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At his Caprice

Published 17 July 1994
Style Magazine
55th article

Jeremy King and Michael Winner (Vanessa Perry)

The Caprice has figured heavily in my life. When I came on to the "upper" end of the London scene in the mid-1950s, it was done out in red plush sofa-seating and a bobbing, smiling, small man called Mario Gallati (who had named it after his wife's bra) would greet evening dressed celebrities after theatre and film first nights. Look to the left and you'd see Noel Coward, to the right Larry and Viv (Olivier and Leigh) and over there Rex Harrison and David Niven. It was all terribly "dahling" and posh.

The room was bigger than it is now, a large part of what was a seating area being the kitchens. The fashionable bit was on to Arlington Street, where the entrance door is today. A large alcove opposite was the place for racial minorities and nobodies. I qualified as both, but got seated in the best part because I was for a few weeks a theatrical agent and an important, ageing, blonde lady in the same office took a shine to me and had me with her. I was an embryonic toy-boy, although nothing naughty ever took place, even if 40 years on is a bit late for a denial.

Later the Caprice floundered, as the era when you wore evening dress for almost every night out vanished. In 1975 it became a tea shop! The next owner changed the red plush to brown and in 1981 it was taken over by Christopher Corbin and Jeremy King, who respectively managed Langan's and Joe Allen's. A lot of black leather and chrome entered, a sparse, minimalist chic and the showbiz group began to return. It's now a noisy (unpleasantly so in the evenings), jolly and extremely well-run place, masterminded in the kitchens by Tim Hughes, who co-chef'd the Canteen when it first opened. The food is cheap and cheerful, a description the owners would probably object to, but it's very good. I remember when I first decided how much I liked eating there.

I'd been having griddled foie gras in Kensington Place, then I had it at the Caprice. This is a different world, I thought, much better. Since then Kensington Place has got even more past-it, but the Caprice rolls on fresh as ever. The black wood chairs are rather chipped if you look closely, but other than that it retains a fresh appearance. The service is usually fine, although an occasional reminder that I'm an eccentric diner does no harm. On a recent lunch the foie gras (they call it sauteed) was still as excellent, then I had Lincolnshire sausages with bubble and squeak and an onion gravy that was deliciously tacky. I finished with chocolate cookies ice-cream with butterscotch sauce! Marvellous! How, you may well ask, have I lost two and a half stone and kept it off? The answer is that after meals such as this I go on salads for a couple of days.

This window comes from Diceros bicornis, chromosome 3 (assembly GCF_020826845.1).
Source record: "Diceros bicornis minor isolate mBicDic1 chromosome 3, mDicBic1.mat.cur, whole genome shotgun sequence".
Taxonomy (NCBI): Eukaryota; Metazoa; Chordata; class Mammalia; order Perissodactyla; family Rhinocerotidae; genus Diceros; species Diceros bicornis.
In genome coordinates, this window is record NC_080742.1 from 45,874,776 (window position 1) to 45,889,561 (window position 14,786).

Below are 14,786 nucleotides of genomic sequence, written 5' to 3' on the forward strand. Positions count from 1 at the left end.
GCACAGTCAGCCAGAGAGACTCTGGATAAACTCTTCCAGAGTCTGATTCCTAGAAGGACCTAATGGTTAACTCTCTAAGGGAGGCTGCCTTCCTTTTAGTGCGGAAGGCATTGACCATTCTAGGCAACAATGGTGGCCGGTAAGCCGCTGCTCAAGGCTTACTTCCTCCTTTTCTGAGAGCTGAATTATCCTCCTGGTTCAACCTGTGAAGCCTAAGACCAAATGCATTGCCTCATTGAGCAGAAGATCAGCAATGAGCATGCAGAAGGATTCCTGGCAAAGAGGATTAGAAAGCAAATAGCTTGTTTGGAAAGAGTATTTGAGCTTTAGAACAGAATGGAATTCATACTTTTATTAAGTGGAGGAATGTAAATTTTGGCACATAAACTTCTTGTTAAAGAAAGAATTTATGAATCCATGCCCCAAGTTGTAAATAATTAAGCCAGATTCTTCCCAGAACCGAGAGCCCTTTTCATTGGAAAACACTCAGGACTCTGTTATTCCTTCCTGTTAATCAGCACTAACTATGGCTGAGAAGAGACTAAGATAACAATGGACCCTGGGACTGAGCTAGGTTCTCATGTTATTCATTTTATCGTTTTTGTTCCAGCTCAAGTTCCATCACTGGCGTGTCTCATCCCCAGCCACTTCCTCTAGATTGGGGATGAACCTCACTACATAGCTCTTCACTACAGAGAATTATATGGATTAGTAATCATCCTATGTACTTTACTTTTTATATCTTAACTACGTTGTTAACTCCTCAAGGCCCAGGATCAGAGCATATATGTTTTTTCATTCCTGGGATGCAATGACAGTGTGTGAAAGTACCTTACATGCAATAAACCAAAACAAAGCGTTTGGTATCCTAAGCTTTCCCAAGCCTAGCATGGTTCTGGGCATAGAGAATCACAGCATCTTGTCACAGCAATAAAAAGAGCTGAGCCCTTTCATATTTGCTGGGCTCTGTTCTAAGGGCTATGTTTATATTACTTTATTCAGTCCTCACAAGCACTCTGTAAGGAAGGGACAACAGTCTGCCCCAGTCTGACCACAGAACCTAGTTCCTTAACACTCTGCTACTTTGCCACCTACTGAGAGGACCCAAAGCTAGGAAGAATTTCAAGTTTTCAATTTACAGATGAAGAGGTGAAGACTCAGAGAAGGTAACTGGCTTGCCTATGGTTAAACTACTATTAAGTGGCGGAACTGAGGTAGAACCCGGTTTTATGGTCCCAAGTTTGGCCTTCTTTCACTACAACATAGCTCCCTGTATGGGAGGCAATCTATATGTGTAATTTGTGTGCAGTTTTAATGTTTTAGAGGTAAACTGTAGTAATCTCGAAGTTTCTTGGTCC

After lunch I drove up Arlington Street to Piccadilly, where it's no right turn. Fifty thousand people marched in front of me in a March For Jesus. I had no option, as the centre was barriered, other than to turn left and and join them, driving at walking pace. Thus I became the token Jew on the March For Jesus in, most suitably I thought, a Bentley an old one, not a new, flashy thing. The police lining the route looked at me with interest, my car now fronted by two young girls waving streamers in moving, whirling circles. Were they available for premieres, I wondered? Marchers galore shook my hand through the open window and a jolly nice lot they were! I was given masses of literature and a song book and joined in chanting "Jesus is our battle cry. We want Jesus more and more." Well, when in Rome, I say. I was sorry to leave them at Hyde Park Corner, where they all waved good-bye and smiled. A nice after-lunch diversion.